Other studies have documented varying species response to reduced irrigation volume. Poinsettia (E. pulcherrima), crimson bottlebrush (Callistemon citrinus), hibiscus (Hibiscus acetosella), gardenia (Gardenia jasminoides), english lavender (Lavandula angustifolia), fan flower (Scaevola aemula), geranium (Pelargonium zonale), impatiens (Impatiens walleriana), oleander (Nerium oleander L.), big bend bluebonnet (Lupinus havardii), dusty miller (Cineraria maritima), petunia (Petunia ×hybrida), and plumbago (Plumbago auriculata) were reported to have lower GI and DW when irrigation volume was reduced (Alem et al., 2013, 2015; Álvarez et al., 2011; Andersson, 2000; Bayer et al., 2013, 2015; Chyliński et al., 2007; Niu et al., 2006, 2007, 2008; Starman and Lombardini, 2006). However, the morphology of lantana (Lantana camara), cardinal flower (Lobelia cardinalis), geranium (Pelargonium hortorum), agastache (Agastache urticifolia), ornamental pepper (Capsicum annuum), and vinca (Catharanthus roseus) were unaffected by reducing irrigation volume (Chyliński et al., 2007; Niu et al., 2006; Starman and Lombardini, 2006).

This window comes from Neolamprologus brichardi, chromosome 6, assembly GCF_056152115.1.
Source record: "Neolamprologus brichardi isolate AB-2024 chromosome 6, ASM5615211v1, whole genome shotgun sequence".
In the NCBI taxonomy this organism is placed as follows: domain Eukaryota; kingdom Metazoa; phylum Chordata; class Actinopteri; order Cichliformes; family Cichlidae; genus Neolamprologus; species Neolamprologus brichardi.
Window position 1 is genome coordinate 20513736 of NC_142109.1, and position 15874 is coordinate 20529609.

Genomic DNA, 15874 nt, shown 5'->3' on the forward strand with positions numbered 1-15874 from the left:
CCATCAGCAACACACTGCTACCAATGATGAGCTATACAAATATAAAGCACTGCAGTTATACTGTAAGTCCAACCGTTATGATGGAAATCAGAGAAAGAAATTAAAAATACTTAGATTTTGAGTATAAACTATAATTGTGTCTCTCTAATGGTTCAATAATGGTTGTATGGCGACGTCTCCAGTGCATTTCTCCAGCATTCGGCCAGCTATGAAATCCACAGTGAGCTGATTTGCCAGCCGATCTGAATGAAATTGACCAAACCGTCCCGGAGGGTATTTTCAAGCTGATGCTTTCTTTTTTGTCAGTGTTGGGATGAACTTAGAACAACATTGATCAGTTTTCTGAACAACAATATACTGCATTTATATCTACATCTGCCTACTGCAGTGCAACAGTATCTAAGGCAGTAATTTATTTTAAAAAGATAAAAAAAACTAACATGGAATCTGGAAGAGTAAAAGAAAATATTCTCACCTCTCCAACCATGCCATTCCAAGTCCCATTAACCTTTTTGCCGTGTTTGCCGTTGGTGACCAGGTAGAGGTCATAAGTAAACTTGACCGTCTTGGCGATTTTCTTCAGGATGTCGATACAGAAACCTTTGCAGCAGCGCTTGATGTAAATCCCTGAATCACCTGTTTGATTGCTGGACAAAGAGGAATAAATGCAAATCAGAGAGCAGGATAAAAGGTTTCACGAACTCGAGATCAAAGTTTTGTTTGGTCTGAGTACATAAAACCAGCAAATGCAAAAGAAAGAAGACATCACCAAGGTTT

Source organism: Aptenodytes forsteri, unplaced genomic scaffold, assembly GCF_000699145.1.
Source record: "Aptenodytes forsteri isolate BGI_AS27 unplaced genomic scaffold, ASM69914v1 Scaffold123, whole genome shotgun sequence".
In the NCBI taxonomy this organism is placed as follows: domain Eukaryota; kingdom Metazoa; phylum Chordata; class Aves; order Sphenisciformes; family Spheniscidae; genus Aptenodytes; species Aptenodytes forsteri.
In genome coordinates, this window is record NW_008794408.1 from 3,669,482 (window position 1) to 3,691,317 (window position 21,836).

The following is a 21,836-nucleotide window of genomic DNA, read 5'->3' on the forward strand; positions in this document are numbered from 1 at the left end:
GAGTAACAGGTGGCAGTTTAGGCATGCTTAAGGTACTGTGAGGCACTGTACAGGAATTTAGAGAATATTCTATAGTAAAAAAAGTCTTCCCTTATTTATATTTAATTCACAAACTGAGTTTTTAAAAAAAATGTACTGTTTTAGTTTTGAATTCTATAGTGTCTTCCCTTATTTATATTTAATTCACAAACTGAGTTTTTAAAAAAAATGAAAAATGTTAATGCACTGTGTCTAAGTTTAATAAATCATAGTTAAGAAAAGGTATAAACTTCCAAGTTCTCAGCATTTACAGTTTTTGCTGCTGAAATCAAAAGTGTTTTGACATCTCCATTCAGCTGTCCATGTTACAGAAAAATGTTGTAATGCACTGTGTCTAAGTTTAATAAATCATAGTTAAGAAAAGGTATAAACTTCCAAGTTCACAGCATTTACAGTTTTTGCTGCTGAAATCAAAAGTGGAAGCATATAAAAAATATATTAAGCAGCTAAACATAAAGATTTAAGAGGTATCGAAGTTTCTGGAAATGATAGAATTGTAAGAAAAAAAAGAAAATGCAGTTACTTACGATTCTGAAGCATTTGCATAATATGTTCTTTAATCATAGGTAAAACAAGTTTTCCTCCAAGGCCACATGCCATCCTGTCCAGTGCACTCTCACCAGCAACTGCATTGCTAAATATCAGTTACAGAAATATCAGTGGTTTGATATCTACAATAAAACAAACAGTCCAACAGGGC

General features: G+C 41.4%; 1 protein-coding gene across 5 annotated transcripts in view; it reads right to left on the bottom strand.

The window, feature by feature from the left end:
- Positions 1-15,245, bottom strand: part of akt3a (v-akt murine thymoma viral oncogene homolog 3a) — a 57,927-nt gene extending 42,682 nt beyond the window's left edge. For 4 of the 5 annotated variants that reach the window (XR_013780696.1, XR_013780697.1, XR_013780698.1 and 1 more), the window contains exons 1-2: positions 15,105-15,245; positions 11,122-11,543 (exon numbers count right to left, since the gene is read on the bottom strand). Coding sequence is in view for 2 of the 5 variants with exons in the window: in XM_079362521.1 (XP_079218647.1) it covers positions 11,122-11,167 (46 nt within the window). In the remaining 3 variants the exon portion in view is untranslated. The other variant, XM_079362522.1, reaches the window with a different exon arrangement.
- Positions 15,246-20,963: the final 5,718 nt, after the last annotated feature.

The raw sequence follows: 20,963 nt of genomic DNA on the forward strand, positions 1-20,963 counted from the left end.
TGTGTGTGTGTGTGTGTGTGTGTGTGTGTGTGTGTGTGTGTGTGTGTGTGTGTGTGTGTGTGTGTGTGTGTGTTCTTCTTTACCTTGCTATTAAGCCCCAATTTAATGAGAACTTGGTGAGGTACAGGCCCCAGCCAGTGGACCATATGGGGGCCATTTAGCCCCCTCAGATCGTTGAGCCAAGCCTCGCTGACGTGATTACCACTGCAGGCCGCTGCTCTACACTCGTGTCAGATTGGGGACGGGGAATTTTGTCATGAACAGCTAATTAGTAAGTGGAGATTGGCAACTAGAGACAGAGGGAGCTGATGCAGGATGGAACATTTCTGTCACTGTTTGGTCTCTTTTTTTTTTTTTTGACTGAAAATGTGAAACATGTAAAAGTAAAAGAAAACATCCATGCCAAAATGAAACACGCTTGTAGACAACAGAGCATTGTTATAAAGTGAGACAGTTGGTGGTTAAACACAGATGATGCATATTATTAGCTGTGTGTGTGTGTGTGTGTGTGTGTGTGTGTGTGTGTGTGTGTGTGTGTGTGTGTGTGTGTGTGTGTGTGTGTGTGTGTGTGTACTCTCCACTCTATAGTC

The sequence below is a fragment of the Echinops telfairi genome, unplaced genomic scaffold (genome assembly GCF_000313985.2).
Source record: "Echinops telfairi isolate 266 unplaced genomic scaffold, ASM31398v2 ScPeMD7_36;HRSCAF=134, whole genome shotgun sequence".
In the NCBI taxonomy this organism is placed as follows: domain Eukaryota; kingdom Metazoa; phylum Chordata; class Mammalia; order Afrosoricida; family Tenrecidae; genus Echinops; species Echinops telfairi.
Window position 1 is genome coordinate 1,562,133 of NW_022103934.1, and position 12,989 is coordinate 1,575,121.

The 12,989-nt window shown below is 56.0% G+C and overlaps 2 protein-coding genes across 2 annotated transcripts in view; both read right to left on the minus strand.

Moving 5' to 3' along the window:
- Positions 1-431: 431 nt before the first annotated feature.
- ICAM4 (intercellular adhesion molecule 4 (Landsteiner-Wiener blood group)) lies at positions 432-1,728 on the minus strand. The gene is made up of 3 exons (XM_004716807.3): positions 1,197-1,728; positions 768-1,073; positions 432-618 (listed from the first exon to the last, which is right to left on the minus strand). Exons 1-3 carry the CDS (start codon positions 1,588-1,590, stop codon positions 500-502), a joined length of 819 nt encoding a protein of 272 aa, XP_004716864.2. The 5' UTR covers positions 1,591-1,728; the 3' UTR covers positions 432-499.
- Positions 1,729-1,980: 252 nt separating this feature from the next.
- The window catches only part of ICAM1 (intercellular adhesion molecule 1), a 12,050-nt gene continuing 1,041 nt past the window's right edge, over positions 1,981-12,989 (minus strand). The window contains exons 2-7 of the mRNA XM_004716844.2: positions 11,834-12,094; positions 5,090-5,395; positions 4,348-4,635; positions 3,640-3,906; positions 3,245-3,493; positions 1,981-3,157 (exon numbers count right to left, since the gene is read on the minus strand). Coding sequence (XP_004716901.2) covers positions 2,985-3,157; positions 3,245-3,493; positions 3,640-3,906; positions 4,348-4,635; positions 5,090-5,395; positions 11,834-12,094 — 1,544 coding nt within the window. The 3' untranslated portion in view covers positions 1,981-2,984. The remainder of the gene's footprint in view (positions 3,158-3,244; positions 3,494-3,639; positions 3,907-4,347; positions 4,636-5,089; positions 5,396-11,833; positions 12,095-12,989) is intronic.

Different responses of plants to controlled water deficit in studies reported in the literature could be due to different experimental methods or the anatomical and morphological variation among different plant species. Studies indicated that prolonged exposure to severe water deficit reduced plant growth, whereas short periods of moderate water deficit did not affect plant growth (Jacobson et al., 2015; Niu et al., 2006). When geraniums were kept at 30% SMC for 10 d, there was no significant effect on plant growth (Chyliński et al., 2007). In another study, reduced irrigation during geranium’s entire production cycle showed significant growth inhibition (Andersson, 2000). Various results of water deficit effects may be due to species specific leaf morphology including leaf size, cuticle thickness, leaf surface texture, or number and structure of trichomes, which all affect transportation rate (Taiz et al., 2015). The different response to water deficit between species in this study may be due to the dense short hairs on both sides of heliotrope leaf surfaces (Cormier et al., 2011; Sakazaki, 2011) forming a thicker boundary layer, thus reducing transpiration under water deficit situations. Leaf hairs, formed by trichome cells, reduce transpiration water loss by covering the stomata crypts and increasing moisture in the boundary layer of the leaf surface (Begg, 1980; Monneveux and Belhassen, 1996).